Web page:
RALEIGH — Gov. Pat McCrory and other state officials filed their first official response Monday to two of the three federal court lawsuits that challenge the extensive election-law changes adopted this past summer.
In response to allegations by the NAACP, the League of Women Voters, several voters and other civil rights organizations, attorneys for the governor and state officials dispute plaintiffs’ contentions that the new measures are a blatant attempt to suppress the African-American vote.
The filings offer few details of the legal strategy the attorneys representing the governor and the Republican-led legislature plan to employ in fighting the suits.
They ask for the cases to be dismissed.
Also on Monday, McCrory defended North Carolina’s law at an event in Washington held by the conservative-leaning Heritage Foundation.
“I think our voting ID laws – yes, by the national media and even by some of the local media in North Carolina – have been greatly exaggerated, and it’s commonsense reform that protects the integrity of our ballot box,” McCrory said at the foundation’s “A Conversation With a Reformer: How the States Are Leading the Way.”
In response to the state’s filing, Penda Hair, co-director of the Advancement Project, an organization behind the NAACP suit, said, “It is telling that, in all 20 pages of North Carolina’s answer to our lawsuit challenging this onerous voter-suppression law, the state not only failed to present anything new, but they also offered no justification for the measure.
“Instead, their response is to simply say that our case should be dismissed, and that we should be sent away,” Hair added in a conference call with reporters.
McCrory signed the election-law revisions in August. Advocates of the changes said the measures, which include a voter ID provision, are necessary to prevent the possibility of voter fraud.
But critics argue the measures are designed to suppress the votes of Democrats in a state where few voter fraud cases have been brought.
IDs and voting days
The ID provision goes into effect for the 2016 elections and requires voters to show valid, government-issued IDs before casting ballots. Student IDs from state universities are not on the list of acceptable forms of identification.
Civil and voting rights advocates also complain about the elimination of seven days of early voting, the elimination of same-day registration during early voting, and the prohibition against counting provisional ballots cast when a voter shows up at the wrong polling place.
Republicans defend the early-voting provision by noting that counties are required to provide the same number of hours for early voting but in a fewer number of days.
Late last month, the U.S. Justice Department sued North Carolina to block the new voting rules, arguing that key provisions of the elections law are “both discriminatory in intent and in impact.”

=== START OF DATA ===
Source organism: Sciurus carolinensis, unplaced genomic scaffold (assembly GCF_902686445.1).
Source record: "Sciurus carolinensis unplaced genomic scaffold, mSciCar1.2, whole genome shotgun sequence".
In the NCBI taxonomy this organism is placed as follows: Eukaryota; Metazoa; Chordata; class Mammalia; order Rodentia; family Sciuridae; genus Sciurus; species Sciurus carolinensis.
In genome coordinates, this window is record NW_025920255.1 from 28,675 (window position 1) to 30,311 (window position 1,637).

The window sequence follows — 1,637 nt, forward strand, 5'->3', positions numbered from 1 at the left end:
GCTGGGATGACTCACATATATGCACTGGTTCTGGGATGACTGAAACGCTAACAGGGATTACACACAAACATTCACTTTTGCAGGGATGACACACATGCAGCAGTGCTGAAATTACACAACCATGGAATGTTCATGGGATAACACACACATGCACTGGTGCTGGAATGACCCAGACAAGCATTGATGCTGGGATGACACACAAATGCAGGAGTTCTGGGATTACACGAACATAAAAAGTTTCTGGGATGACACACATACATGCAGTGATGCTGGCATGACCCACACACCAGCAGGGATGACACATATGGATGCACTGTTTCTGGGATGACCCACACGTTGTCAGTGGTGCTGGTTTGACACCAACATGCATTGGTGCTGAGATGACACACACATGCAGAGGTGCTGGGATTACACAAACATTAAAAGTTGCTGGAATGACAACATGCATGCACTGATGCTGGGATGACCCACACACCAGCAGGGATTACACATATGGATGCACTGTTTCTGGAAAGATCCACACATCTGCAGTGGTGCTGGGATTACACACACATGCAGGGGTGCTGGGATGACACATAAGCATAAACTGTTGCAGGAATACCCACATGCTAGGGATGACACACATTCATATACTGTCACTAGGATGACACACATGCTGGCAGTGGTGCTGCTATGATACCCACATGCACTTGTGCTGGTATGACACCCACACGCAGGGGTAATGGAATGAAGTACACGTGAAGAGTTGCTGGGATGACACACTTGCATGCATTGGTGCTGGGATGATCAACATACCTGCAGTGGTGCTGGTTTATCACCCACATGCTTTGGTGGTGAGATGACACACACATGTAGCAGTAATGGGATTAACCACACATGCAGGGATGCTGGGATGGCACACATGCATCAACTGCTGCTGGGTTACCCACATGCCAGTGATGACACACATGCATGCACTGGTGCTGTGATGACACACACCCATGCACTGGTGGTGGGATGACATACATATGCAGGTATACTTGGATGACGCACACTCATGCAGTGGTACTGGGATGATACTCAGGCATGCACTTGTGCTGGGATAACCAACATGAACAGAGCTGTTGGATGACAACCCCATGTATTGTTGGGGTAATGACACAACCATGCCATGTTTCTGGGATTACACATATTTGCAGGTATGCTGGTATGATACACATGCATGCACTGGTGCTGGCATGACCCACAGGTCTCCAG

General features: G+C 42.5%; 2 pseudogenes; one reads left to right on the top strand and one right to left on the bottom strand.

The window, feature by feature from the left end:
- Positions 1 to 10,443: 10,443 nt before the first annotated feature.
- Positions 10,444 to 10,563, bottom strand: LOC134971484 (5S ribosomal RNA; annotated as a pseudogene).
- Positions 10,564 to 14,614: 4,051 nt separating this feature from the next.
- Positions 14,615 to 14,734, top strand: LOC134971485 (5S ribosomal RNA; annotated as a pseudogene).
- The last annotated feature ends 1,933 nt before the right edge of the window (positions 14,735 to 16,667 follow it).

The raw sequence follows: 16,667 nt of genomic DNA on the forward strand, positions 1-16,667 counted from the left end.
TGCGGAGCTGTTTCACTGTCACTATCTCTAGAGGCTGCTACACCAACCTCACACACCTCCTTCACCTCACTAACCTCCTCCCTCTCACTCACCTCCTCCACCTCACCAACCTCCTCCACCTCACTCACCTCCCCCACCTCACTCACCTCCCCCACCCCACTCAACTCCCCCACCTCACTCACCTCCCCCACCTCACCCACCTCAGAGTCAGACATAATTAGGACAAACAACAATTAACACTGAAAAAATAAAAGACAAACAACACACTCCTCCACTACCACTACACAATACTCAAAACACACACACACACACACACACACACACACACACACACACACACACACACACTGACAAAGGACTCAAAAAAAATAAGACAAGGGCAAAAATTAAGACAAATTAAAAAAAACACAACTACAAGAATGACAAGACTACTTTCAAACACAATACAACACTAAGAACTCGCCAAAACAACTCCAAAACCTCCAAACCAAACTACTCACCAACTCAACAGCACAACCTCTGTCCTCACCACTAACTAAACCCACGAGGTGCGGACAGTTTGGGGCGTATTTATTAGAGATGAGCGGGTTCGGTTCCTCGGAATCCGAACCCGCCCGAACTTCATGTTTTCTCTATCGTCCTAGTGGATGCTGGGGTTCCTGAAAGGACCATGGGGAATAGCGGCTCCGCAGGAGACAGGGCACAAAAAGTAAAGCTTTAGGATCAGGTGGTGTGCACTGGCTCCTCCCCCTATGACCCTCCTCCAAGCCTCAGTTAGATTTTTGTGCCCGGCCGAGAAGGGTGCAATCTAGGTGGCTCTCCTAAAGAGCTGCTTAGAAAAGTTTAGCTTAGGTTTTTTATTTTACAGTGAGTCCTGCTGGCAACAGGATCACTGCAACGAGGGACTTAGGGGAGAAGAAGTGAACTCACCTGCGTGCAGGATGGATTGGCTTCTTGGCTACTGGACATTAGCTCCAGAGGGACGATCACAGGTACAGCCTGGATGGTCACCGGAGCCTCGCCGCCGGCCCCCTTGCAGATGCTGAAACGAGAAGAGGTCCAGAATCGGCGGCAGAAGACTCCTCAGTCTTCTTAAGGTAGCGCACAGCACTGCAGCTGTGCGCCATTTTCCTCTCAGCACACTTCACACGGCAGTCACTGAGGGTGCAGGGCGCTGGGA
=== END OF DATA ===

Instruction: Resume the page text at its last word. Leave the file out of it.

In Washington on Monday, McCrory echoed a common refrain among advocates of the changes, who argue that other states already have voter ID measures, have little or no early voting, and prohibit same-day registration.
The Rev. William Barber, head of the state NAACP, who was on the conference call with Hair, was critical of the governor’s comments.
Barber noted that Colin Powell, a prominent Republican who served as secretary of state under President George W. Bush and as chairman of the Joint Chiefs of Staff under Presidents George H.W. Bush and Bill Clinton, had offered pointed criticism of North Carolina’s Voter ID law.
And last week, Richard A. Posner, a member of the U.S. Seventh Circuit Court of Appeals, said he was wrong in 2007 when he wrote a seminal opinion in an Indiana case that supported voter ID.
“(W)e weren’t really given strong indications that requiring additional voter identification would actually disenfranchise people entitled to vote,” Posner, a prolific author and a University of Chicago Law School professor, told the Huffington Post.
‘What can’t be spun’
Barber highlighted Posner’s comments, too, as he took aim at McCrory.
“He’s in front of the Heritage Foundation, not the people of North Carolina, and continuing trying to spin what can’t be spun,” Barber said.
Some legal analysts have argued that the U.S. Justice Department and others face a tough legal hurdle in trying to knock down voting laws. Under one prong of the multipronged challenges, the plaintiffs must show “deliberate” discrimination.
But critics of the new voting measures contend the Republican-led General Assembly had reports and statistics that showed the disproportionate impact the changes would have on African-American voters.
“The legislature was well aware of the impact that this law would have on African-Americans and did nothing to mitigate that impact,” said Hair, the attorney for the Advancement Project.